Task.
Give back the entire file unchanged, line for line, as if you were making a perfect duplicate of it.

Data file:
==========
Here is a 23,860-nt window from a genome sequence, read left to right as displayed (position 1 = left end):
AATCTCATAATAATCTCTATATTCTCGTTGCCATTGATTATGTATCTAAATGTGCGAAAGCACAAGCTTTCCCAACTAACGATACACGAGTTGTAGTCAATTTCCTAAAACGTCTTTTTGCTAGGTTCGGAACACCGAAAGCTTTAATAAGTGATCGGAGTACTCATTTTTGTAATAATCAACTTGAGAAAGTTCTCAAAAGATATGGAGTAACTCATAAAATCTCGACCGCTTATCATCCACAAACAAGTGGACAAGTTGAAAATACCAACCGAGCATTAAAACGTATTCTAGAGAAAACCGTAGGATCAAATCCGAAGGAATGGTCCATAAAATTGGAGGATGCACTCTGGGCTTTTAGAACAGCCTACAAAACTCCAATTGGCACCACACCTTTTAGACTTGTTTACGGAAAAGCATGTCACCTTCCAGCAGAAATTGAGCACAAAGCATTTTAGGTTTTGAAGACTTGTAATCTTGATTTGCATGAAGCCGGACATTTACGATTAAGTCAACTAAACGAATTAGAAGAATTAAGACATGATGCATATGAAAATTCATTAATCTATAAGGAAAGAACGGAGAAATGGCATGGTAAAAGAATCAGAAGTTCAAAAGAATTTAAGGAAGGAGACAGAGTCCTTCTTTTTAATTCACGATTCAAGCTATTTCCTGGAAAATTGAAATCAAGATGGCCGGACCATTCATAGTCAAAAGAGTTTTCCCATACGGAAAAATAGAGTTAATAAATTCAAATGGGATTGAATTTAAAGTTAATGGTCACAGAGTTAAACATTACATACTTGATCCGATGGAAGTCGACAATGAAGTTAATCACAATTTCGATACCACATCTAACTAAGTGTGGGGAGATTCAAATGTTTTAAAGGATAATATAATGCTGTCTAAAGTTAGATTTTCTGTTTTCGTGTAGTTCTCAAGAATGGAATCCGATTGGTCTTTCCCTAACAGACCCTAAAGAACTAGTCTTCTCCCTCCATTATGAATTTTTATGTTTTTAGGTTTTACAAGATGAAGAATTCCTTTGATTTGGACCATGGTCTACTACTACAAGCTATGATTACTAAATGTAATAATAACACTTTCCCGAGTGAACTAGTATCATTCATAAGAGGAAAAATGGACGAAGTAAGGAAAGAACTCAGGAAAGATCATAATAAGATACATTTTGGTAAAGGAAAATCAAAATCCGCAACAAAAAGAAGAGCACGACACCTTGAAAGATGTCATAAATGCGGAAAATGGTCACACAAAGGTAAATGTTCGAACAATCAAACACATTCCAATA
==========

Here is a 23,860-nt window from a genome sequence, read left to right as displayed (position 1 = left end):
AATCTCATAATAATCTCTATATTCTCGTTGCCATTGATTATGTATCTAAATGTGCGAAAGCACAAGCTTTCCCAACTAACGATACACGAGTTGTAGTCAATTTCCTAAAACGTCTTTTTGCTAGGTTCGGAACACCGAAAGCTTTAATAAGTGATCGGAGTACTCATTTTTGTAATAATCAACTTGAGAAAGTTCTCAAAAGATATGGAGTAACTCATAAAATCTCGACCGCTTATCATCCACAAACAAGTGGACAAGTTGAAAATACCAACCGAGCATTAAAACGTATTCTAGAGAAAACCGTAGGATCAAATCCGAAGGAATGGTCCATAAAATTGGAGGATGCACTCTGGGCTTTTAGAACAGCCTACAAAACTCCAATTGGCACCACACCTTTTAGACTTGTTTACGGAAAAGCATGTCACCTTCCAGCAGAAATTGAGCACAAAGCATTTTAGGTTTTGAAGACTTGTAATCTTGATTTGCATGAAGCCGGACATTTACGATTAAGTCAACTAAACGAATTAGAAGAATTAAGACATGATGCATATGAAAATTCATTAATCTATAAGGAAAGAACGGAGAAATGGCATGGTAAAAGAATCAGAAGTTCAAAAGAATTTAAGGAAGGAGACAGAGTCCTTCTTTTTAATTCACGATTCAAGCTATTTCCTGGAAAATTGAAATCAAGATGGCCGGACCATTCATAGTCAAAAGAGTTTTCCCATACGGAAAAATAGAGTTAATAAATTCAAATGGGATTGAATTTAAAGTTAATGGTCACAGAGTTAAACATTACATACTTGATCCGATGGAAGTCGACAATGAAGTTAATCACAATTTCGATACCACATCTAACTAAGTGTGGGGAGATTCAAATGTTTTAAAGGATAATATAATGCTGTCTAAAGTTAGATTTTCTGTTTTCGTGTAGTTCTCAAGAATGGAATCCGATTGGTCTTTCCCTAACAGACCCTAAAGAACTAGTCTTCTCCCTCCATTATGAATTTTTATGTTTTTAGGTTTTACAAGATGAAGAATTCCTTTGATTTGGACCATGGTCTACTACTACAAGCTATGATTACTAAATGTAATAATAACACTTTCCCGAGTGAACTAGTATCATTCATAAGAGGAAAAATGGACGAAGTAAGGAAAGAACTCAGGAAAGATCATAATAAGATACATTTTGGTAAAGGAAAATCAAAATCCGCAACAAAAAGAAGAGCACGACACCTTGAAAGATGTCATAAATGCGGAAAATGGTCACACAAAGGTAAATGTTCGAACAATCAAACACATTCCAATA